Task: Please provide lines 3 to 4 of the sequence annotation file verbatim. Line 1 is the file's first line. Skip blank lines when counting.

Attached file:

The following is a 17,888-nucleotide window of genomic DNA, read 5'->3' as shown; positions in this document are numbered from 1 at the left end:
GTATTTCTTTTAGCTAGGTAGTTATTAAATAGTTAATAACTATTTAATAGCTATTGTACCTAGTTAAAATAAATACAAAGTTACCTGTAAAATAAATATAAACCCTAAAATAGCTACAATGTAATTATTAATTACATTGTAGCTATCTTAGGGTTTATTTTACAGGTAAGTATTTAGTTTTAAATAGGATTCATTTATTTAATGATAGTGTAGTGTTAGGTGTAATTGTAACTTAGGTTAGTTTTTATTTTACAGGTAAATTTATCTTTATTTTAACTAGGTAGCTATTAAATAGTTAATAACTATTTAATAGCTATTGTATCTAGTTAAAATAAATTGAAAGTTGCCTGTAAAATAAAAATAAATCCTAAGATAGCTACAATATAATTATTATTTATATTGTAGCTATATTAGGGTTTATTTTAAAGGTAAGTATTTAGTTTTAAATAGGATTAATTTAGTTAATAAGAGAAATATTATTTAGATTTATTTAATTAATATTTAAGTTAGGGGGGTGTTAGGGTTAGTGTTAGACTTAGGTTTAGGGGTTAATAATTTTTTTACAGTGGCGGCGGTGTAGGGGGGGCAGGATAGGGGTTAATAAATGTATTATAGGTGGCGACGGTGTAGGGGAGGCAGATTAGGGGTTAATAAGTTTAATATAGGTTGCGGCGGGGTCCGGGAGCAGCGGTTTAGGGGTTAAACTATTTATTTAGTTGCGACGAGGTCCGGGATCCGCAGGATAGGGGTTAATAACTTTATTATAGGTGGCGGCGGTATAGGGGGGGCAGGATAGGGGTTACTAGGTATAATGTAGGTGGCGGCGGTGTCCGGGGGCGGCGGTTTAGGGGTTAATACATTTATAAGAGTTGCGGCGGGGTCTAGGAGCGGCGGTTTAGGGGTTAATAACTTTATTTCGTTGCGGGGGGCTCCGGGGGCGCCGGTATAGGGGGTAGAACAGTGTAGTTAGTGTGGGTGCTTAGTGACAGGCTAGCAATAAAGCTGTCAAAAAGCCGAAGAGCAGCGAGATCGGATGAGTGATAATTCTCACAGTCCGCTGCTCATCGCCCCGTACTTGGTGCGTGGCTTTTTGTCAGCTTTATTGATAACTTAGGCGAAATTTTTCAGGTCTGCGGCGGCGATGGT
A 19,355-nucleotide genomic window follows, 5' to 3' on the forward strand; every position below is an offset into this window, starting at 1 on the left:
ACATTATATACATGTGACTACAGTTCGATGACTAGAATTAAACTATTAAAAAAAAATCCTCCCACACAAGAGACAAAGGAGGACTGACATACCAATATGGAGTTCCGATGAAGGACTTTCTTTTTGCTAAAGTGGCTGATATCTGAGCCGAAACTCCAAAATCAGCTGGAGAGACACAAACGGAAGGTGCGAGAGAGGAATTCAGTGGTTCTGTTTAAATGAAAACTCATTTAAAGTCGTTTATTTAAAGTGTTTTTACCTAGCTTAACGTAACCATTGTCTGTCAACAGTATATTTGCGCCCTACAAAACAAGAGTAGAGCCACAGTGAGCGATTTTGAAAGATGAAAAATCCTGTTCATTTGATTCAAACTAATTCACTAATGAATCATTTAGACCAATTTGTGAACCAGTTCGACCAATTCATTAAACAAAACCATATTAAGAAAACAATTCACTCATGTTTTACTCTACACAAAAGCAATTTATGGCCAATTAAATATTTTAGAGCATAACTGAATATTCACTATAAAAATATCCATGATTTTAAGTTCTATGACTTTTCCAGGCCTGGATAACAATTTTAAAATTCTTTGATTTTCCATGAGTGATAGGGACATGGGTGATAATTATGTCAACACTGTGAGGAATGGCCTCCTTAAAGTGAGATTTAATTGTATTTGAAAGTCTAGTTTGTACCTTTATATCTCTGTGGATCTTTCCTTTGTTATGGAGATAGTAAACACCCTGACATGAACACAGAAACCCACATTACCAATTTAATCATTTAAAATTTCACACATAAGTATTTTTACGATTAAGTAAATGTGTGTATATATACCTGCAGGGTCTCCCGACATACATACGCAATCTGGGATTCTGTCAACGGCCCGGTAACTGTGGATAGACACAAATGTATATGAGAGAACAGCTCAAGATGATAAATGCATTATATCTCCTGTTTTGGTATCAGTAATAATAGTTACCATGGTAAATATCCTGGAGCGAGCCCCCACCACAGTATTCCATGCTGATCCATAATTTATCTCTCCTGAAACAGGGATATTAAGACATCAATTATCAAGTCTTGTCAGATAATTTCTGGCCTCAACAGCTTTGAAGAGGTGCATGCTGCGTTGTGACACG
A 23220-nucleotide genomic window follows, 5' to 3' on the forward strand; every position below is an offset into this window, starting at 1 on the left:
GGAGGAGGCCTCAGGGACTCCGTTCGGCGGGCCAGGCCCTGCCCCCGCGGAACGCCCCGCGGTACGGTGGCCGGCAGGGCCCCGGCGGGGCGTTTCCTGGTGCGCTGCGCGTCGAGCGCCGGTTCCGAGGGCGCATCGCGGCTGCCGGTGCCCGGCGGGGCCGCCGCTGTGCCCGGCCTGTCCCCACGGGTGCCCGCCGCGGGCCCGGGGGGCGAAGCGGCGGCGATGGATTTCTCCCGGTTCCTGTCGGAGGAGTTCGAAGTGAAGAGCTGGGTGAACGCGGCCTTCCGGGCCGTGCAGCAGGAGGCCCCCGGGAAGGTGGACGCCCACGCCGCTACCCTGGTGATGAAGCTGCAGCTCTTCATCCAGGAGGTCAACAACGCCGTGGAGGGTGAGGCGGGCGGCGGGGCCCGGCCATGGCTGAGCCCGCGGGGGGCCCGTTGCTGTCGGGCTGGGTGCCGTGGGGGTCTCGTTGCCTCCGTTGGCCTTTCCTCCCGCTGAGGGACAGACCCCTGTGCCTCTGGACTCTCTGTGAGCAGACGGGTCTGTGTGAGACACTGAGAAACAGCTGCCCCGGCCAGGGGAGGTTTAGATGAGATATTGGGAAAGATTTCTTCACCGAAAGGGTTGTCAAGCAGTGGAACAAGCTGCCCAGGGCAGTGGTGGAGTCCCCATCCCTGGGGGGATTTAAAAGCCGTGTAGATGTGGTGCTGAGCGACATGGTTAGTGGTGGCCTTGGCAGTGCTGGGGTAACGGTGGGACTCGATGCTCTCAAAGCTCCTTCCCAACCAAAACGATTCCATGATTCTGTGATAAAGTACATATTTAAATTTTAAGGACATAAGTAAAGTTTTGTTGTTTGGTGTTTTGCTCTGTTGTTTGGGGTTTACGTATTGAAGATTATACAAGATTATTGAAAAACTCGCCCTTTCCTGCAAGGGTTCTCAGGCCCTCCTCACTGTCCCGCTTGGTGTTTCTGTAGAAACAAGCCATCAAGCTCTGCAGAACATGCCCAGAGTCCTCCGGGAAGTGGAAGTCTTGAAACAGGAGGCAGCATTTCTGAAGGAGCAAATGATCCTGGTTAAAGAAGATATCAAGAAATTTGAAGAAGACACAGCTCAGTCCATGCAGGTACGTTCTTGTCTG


A 19,355-nucleotide genomic window follows, 5' to 3' on the forward strand; every position below is an offset into this window, starting at 1 on the left:
ACATTATATACATGTGACTACAGTTCGATGACTAGAATTAAACTATTAAAAAAAAATCCTCCCACACAAGAGACAAAGGAGGACTGACATACCAATATGGAGTTCCGATGAAGGACTTTCTTTTTGCTAAAGTGGCTGATATCTGAGCCGAAACTCCAAAATCAGCTGGAGAGACACAAACGGAAGGTGCGAGAGAGGAATTCAGTGGTTCTGTTTAAATGAAAACTCATTTAAAGTCGTTTATTTAAAGTGTTTTTACCTAGCTTAACGTAACCATTGTCTGTCAACAGTATATTTGCGCCCTACAAAACAAGAGTAGAGCCACAGTGAGCGATTTTGAAAGATGAAAAATCCTGTTCATTTGATTCAAACTAATTCACTAATGAATCATTTAGACCAATTTGTGAACCAGTTCGACCAATTCATTAAACAAAACCATATTAAGAAAACAATTCACTCATGTTTTACTCTACACAAAAGCAATTTATGGCCAATTAAATATTTTAGAGCATAACTGAATATTCACTATAAAAATATCCATGATTTTAAGTTCTATGACTTTTCCAGGCCTGGATAACAATTTTAAAATTCTTTGATTTTCCATGAGTGATAGGGACATGGGTGATAATTATGTCAACACTGTGAGGAATGGCCTCCTTAAAGTGAGATTTAATTGTATTTGAAAGTCTAGTTTGTACCTTTATATCTCTGTGGATCTTTCCTTTGTTATGGAGATAGTAAACACCCTGACATGAACACAGAAACCCACATTACCAATTTAATCATTTAAAATTTCACACATAAGTATTTTTACGATTAAGTAAATGTGTGTATATATACCTGCAGGGTCTCCCGACATACATACGCAATCTGGGATTCTGTCAACGGCCCGGTAACTGTGGATAGACACAAATGTATATGAGAGAACAGCTCAAGATGATAAATGCATTATATCTCCTGTTTTGGTATCAGTAATAATAGTTACCATGGTAAATATCCTGGAGCGAGCCCCCACCACAGTATTCCATGCTGATCCATAATTTATCTCTCCTGAAACAGGGATATTAAGACATCAATTATCAAGTCTTGTCAGATAATTTCTGGCCTCAACAGCTTTGAAGAGGTGCATGCTGCGTTGTGACACG